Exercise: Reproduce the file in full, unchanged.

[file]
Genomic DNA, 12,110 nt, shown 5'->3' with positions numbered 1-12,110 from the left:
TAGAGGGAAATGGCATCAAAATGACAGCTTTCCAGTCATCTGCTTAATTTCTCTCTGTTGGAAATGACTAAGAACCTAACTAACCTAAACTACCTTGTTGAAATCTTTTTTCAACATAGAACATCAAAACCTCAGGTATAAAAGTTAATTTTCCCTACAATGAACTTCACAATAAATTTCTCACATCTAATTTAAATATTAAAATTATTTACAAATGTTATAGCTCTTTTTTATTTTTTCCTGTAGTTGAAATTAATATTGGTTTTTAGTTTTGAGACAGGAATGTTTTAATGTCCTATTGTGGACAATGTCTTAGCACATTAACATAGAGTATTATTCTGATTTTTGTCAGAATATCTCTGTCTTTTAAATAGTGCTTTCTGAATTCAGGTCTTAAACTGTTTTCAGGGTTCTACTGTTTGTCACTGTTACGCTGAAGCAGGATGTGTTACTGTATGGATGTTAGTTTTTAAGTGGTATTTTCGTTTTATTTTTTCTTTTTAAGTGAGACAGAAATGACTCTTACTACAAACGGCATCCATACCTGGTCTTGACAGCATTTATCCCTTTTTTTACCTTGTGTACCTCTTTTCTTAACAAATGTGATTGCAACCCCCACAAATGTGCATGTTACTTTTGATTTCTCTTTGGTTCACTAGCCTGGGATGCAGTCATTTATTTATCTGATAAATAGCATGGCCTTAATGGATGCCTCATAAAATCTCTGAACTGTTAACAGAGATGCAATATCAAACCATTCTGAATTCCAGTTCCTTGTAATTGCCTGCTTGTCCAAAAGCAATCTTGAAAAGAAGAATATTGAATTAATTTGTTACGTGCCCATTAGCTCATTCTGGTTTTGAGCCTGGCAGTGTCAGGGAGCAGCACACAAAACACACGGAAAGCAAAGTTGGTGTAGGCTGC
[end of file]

Genomic DNA, 12,110 nt, shown 5'->3' with positions numbered 1-12,110 from the left:
TAGAGGGAAATGGCATCAAAATGACAGCTTTCCAGTCATCTGCTTAATTTCTCTCTGTTGGAAATGACTAAGAACCTAACTAACCTAAACTACCTTGTTGAAATCTTTTTTCAACATAGAACATCAAAACCTCAGGTATAAAAGTTAATTTTCCCTACAATGAACTTCACAATAAATTTCTCACATCTAATTTAAATATTAAAATTATTTACAAATGTTATAGCTCTTTTTTATTTTTTCCTGTAGTTGAAATTAATATTGGTTTTTAGTTTTGAGACAGGAATGTTTTAATGTCCTATTGTGGACAATGTCTTAGCACATTAACATAGAGTATTATTCTGATTTTTGTCAGAATATCTCTGTCTTTTAAATAGTGCTTTCTGAATTCAGGTCTTAAACTGTTTTCAGGGTTCTACTGTTTGTCACTGTTACGCTGAAGCAGGATGTGTTACTGTATGGATGTTAGTTTTTAAGTGGTATTTTCGTTTTATTTTTTCTTTTTAAGTGAGACAGAAATGACTCTTACTACAAACGGCATCCATACCTGGTCTTGACAGCATTTATCCCTTTTTTTACCTTGTGTACCTCTTTTCTTAACAAATGTGATTGCAACCCCCACAAATGTGCATGTTACTTTTGATTTCTCTTTGGTTCACTAGCCTGGGATGCAGTCATTTATTTATCTGATAAATAGCATGGCCTTAATGGATGCCTCATAAAATCTCTGAACTGTTAACAGAGATGCAATATCAAACCATTCTGAATTCCAGTTCCTTGTAATTGCCTGCTTGTCCAAAAGCAATCTTGAAAAGAAGAATATTGAATTAATTTGTTACGTGCCCATTAGCTCATTCTGGTTTTGAGCCTGGCAGTGTCAGGGAGCAGCACACAAAACACACGGAAAGCAAAGTTGGTGTAGGCTGC